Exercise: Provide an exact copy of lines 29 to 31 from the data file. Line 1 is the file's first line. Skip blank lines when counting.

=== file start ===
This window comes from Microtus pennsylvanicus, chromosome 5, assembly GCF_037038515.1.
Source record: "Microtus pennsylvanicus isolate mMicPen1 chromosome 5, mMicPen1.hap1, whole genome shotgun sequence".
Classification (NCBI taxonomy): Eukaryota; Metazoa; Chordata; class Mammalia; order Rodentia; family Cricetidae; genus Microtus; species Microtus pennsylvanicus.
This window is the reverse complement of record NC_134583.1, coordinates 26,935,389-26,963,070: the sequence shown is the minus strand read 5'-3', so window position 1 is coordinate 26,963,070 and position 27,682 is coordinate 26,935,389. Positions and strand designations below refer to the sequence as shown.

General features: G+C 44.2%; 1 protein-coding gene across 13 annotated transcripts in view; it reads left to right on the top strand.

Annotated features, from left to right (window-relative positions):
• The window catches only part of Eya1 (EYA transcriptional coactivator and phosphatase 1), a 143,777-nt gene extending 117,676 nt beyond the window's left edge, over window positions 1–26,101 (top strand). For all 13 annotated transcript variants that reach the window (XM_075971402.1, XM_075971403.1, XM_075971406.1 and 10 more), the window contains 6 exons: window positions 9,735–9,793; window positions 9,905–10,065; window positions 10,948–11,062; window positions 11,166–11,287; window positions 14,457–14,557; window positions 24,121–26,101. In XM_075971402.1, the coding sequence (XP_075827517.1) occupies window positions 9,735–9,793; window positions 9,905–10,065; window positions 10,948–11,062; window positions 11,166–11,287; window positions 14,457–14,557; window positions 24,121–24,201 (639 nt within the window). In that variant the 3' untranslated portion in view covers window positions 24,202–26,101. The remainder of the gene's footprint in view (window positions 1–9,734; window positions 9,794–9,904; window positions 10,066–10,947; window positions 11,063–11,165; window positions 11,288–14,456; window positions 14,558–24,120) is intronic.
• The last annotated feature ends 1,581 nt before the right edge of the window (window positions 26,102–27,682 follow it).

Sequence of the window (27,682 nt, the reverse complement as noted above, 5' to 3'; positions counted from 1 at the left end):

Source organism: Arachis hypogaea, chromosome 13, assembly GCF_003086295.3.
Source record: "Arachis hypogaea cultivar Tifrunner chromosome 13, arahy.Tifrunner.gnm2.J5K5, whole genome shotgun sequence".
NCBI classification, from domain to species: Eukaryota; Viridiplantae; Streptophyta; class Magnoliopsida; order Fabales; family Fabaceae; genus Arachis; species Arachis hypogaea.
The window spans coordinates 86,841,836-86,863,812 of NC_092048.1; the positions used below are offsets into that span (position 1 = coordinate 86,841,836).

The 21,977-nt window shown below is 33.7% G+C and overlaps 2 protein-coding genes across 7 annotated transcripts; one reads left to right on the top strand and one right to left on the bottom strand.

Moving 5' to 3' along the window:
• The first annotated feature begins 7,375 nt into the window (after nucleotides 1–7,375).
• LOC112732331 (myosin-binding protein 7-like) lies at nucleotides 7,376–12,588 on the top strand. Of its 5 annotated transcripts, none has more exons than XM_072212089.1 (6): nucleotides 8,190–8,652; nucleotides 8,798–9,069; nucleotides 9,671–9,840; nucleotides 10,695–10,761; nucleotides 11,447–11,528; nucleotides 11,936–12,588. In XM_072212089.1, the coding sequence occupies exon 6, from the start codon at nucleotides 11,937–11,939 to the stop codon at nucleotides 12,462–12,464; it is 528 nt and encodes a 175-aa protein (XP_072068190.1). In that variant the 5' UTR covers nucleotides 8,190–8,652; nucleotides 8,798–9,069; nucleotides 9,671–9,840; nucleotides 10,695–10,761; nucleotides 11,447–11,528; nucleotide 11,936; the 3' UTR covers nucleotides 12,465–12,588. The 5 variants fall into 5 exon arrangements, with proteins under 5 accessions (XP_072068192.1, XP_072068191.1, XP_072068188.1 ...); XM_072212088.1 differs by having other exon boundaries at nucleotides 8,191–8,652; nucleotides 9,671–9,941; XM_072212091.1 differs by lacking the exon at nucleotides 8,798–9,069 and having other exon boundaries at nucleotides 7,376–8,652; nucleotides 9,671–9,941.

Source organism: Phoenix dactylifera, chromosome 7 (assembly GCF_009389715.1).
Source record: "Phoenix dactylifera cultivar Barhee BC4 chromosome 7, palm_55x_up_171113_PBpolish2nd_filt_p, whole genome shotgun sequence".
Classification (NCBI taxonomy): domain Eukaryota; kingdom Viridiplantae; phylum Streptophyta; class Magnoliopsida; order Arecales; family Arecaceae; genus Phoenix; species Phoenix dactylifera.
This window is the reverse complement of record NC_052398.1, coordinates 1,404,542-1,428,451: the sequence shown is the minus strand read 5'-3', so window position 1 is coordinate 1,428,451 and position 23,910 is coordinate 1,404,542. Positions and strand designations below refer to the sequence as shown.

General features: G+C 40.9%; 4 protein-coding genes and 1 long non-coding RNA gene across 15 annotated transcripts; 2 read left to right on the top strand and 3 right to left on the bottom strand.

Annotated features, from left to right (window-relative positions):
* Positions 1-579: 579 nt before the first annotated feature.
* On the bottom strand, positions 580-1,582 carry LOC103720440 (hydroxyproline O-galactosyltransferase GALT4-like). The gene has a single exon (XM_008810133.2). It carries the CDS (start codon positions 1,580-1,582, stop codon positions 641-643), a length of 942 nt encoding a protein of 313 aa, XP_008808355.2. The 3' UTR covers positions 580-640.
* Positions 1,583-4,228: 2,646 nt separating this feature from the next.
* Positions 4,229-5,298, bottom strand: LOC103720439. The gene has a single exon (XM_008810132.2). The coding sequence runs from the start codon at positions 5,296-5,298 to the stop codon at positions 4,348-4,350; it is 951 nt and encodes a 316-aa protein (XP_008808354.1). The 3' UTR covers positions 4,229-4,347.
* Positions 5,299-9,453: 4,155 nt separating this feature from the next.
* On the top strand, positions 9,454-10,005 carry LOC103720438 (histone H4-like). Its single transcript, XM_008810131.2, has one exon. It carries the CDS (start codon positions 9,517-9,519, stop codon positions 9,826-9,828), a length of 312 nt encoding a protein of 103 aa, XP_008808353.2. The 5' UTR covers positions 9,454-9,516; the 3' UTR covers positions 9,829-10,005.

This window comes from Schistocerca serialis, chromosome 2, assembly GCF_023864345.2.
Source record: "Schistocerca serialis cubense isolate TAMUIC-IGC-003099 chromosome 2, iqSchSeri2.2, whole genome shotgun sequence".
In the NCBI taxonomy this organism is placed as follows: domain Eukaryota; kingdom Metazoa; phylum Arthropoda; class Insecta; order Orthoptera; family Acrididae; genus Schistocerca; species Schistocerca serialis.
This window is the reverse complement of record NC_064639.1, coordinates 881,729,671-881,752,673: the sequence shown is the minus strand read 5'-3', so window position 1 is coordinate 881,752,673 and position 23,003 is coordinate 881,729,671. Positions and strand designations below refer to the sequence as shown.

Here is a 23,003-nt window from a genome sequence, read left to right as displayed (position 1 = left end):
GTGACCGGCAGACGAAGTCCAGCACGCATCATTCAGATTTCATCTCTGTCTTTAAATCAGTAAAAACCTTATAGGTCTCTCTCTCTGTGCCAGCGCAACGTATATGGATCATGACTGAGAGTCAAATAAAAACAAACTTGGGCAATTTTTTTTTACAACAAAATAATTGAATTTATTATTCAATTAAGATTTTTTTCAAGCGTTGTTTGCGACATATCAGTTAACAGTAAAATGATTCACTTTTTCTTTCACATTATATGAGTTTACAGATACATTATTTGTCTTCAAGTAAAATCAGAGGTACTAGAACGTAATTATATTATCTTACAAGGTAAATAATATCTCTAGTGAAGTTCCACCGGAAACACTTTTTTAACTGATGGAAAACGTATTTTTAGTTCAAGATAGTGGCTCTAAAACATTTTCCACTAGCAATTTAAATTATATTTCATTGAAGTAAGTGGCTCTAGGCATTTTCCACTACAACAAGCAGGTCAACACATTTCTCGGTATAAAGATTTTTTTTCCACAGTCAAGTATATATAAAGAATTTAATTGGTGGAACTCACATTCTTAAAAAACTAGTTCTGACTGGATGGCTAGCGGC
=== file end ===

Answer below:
* On the top strand, positions 9,454-10,005 carry LOC103720438 (histone H4-like). Its single transcript, XM_008810131.2, has one exon. It carries the CDS (start codon positions 9,517-9,519, stop codon positions 9,826-9,828), a length of 312 nt encoding a protein of 103 aa, XP_008808353.2. The 5' UTR covers positions 9,454-9,516; the 3' UTR covers positions 9,829-10,005.

This window comes from Schistocerca serialis, chromosome 2, assembly GCF_023864345.2.
Source record: "Schistocerca serialis cubense isolate TAMUIC-IGC-003099 chromosome 2, iqSchSeri2.2, whole genome shotgun sequence".